VIDEO: Waging war on the Jamaican patty: Canada’s bizarre beef with the delicious snack | Patty vs Patty
Patty vs. Patty tells the story of Toronto’s bizarre 1985 “patty wars,” when Jamaican-Canadian bakers went head-to-head with the federal government over the name of their beloved beef patty. #CBCShortDocs #PattyvsPatty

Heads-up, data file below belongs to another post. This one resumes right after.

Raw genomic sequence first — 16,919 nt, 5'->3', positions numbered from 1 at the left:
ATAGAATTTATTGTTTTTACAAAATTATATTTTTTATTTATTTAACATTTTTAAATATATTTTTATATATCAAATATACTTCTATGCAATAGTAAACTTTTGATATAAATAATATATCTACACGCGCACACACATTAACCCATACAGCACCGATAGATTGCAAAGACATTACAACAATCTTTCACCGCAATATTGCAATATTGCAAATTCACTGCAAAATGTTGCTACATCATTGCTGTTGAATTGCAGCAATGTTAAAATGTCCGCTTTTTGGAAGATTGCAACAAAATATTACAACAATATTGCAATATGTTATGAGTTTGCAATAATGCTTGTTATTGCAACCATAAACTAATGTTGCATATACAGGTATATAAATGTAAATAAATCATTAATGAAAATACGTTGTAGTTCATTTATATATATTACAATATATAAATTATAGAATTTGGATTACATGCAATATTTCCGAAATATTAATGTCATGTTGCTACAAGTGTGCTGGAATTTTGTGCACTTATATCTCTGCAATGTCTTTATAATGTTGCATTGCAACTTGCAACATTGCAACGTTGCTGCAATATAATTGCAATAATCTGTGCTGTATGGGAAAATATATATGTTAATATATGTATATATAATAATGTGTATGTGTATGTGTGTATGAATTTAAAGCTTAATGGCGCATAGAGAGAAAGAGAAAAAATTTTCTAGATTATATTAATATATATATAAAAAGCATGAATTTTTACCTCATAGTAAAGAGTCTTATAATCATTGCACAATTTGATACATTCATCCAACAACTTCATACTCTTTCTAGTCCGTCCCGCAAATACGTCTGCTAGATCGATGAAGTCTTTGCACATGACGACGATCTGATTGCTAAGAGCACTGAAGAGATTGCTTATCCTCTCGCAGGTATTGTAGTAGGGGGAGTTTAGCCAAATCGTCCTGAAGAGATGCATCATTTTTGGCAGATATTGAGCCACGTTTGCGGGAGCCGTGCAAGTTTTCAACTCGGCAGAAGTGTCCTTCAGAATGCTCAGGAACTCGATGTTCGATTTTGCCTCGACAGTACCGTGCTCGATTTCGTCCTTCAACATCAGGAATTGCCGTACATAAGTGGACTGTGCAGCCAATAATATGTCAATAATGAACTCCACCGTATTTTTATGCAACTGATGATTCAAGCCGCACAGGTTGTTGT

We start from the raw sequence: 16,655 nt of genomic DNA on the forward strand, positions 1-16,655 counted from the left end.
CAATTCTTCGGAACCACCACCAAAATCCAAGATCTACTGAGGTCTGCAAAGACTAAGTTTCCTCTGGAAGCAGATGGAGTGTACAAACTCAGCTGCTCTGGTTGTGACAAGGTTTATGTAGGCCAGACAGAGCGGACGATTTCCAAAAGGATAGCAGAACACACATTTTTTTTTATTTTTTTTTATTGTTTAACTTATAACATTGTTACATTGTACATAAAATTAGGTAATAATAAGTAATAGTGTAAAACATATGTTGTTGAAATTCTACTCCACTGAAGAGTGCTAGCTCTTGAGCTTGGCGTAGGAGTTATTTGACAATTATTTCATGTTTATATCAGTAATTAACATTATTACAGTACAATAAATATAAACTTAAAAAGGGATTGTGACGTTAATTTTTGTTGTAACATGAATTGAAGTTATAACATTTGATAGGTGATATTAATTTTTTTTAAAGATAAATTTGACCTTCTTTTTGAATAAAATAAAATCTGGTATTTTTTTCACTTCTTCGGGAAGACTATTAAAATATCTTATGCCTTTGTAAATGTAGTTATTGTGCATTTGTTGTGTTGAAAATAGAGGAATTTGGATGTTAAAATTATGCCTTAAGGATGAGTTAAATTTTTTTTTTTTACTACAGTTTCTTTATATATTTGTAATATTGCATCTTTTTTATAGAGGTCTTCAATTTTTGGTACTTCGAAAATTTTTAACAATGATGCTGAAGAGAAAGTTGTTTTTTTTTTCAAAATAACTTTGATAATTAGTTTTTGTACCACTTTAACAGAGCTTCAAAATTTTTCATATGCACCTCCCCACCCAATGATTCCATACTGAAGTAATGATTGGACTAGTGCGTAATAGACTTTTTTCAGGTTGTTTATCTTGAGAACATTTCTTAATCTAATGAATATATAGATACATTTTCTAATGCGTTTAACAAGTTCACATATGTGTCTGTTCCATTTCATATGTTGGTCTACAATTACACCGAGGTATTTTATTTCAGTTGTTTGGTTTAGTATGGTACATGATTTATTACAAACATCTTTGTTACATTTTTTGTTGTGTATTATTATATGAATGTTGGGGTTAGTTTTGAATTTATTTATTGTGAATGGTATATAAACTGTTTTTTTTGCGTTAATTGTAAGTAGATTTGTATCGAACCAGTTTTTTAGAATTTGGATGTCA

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At the time, the Meat Inspection Act determined a beef patty to be what goes in a hamburger. It could contain only meat and seasoning and it couldn’t be encased in dough or a crust. Therefore, a Jamaican patty — widely known as a flaky pastry with a spiced beef filling — didn’t meet the criteria. Bureaucrats thought calling hamburger patties and Jamaican patties the same thing would be confusing to Canadians — despite the fact that the latter were already popular in cities like Toronto due to a wave of immigrants who arrived from the Caribbean in the ‘60s and ‘70s. Food inspectors from Consumer and Corporate Affairs visited patty vendors across Toronto, demanding that the name of the savoury fare be changed. The officials threatened fines of $5,000 (more than $11,000 in today’s dollars) if the shops didn’t comply by changing their menus, packaging and signs to, well, anything except “patty.” The vendors resisted. They refused to sell the patty under any other name. Michael Davidson, the young manager of Kensington Patty Palace, found himself at the centre of the controversy when community outrage propelled the story into the media spotlight. Davidson made headlines in newspapers and on local TV news. Politicians got involved; lawyers got involved; both the Canadian and Jamaican governments got involved. Eventually, bureaucrats and representatives for the vendors met at a so-called “patty summit” to find a resolution that would avoid an international crisis between Canada and Jamaica. Told from Davidson’s perspective, Patty vs. Patty weaves together first-hand anecdotes, archival footage and satirical re-enactments to tell this story of bureaucracy gone amok, community resistance and a delicious pastry — officially known as the Jamaican patty ever since. More Shows: Stay Connected: Twitter: Facebook: Instagram: